With Kim Kardashian back on social media after recent events Ex-Royal Military Policeman and now Director of Special Projects at close protection specialists Stratis Secure, Andrew Brown, shares his thoughts as to how high profile celebs and high net worth individuals can mitigate the downsides of social media in the current climate.

Ms Kardashian's ordeal has brought into focus the downside of social media and the possible consequences of sharing without thinking. And whilst there's little doubt the reality TV star was followed in the days before her horrific robbery her constant and arguably excessive sharing of personal details with fans was no doubt, in my mind, a factor in the events which unfolded.

"There's growing evidence that Criminals are using social media more than ever before - and the personal information many offer up about themselves is becoming an increasing security risk when it comes to personal safety and corporate security.

Whenever we take on a new client we introduce the services of our social media monitoring and online reputation management team so we can fully understand how the client uses social media - both personally and professionally - and if what they are doing is exposing them and their business to risks they could avoid.

A lot of it is common sense, however in the fast moving world of social media this is often neglected - Helen Flanagan back in 2013 was confronted by armed robbers in her home after tweeting that she was home alone and burglars stole two Rolex watches, credit cards and cash from Ricky Hatton's home after he posted that he'd be away from home appearing on Soccer AM.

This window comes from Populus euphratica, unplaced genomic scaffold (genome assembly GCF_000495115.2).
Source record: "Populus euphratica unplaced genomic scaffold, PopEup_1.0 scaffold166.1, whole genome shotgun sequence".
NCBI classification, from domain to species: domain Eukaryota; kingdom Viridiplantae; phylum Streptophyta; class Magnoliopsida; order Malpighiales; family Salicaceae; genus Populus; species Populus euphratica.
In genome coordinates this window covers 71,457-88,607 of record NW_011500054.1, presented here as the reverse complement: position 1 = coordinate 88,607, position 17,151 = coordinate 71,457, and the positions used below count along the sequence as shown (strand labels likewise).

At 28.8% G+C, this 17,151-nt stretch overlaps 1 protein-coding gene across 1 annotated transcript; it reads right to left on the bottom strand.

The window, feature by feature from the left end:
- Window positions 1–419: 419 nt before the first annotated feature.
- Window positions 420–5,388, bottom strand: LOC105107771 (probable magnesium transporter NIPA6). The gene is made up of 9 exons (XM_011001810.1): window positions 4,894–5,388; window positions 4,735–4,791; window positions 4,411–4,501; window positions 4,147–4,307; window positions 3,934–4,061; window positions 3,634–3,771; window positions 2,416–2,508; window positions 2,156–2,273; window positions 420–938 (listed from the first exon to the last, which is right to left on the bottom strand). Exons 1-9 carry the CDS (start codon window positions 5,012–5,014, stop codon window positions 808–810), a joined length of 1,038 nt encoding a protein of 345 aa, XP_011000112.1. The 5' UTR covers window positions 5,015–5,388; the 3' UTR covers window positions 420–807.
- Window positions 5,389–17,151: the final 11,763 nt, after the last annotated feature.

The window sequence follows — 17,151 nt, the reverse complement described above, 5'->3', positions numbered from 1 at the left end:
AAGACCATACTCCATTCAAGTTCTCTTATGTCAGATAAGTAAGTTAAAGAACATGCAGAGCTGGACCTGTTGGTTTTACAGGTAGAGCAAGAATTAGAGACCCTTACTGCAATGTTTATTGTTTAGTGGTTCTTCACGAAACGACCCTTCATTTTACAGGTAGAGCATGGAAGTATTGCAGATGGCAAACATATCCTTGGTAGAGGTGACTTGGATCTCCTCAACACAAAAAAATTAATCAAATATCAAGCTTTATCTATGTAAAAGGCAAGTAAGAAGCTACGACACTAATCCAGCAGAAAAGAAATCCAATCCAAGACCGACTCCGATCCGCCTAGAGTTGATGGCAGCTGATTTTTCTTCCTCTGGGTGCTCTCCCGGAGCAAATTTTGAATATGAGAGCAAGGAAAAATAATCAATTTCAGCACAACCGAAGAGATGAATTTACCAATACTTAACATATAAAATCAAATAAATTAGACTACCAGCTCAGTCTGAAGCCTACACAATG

But it's not just celebrities who need to be careful about what they put online, CEO's and CFO's are vulnerable to hacking just as celebs and the risks to their companies arguably of greater concern. Posting on Facebook or Twitter to announce that you've gone on holiday or that you've just picked up your new car and you might as well be leaving your front door wide open.

Andrew suggests some basic security measures are taken and some simple ‘Rules' to follow which will significantly reduce your risk.

Before starting out on any social media platform you should always ensure that you set up a public facing account and keep this completely separate from any personal accounts. And you should always ensure that the security settings on any account fit with the account, by that I mean for personal accounts lock the security settings down as tight as possible, you might be happy to be a little more relaxed with a business account but still be aware of the consequences if you are.

The most important thing to remember is that your updates and posts, especially on your public facing accounts, should whenever possible be written in the past. Posting 'Just had a wonderful stay at XX Hotel' rather than 'Checking in for a long weekend at XX' will ensure anyone taking a suspicious look at your movements will always be playing catch up whilst ensuring that you still mention the people and places important to your strategy. You should also take care when posting pictures - whilst not actually stating the obvious in terms of where you are images can give the game away just as quickly - especially at recognisable landmarks. Avoid posting images which show obvious locations or signs which can be used to pinpoint your location.

At the end of the day social media is a fact of life - both privately and in a business context. What business owners and celebrities need to be aware of is the consequence to their security if person(s) unknown were wanting to attack them or their assets and how their social media profile and activity can be used against them with at times alarming speed.

On-line Reputation Management and Social Media Review

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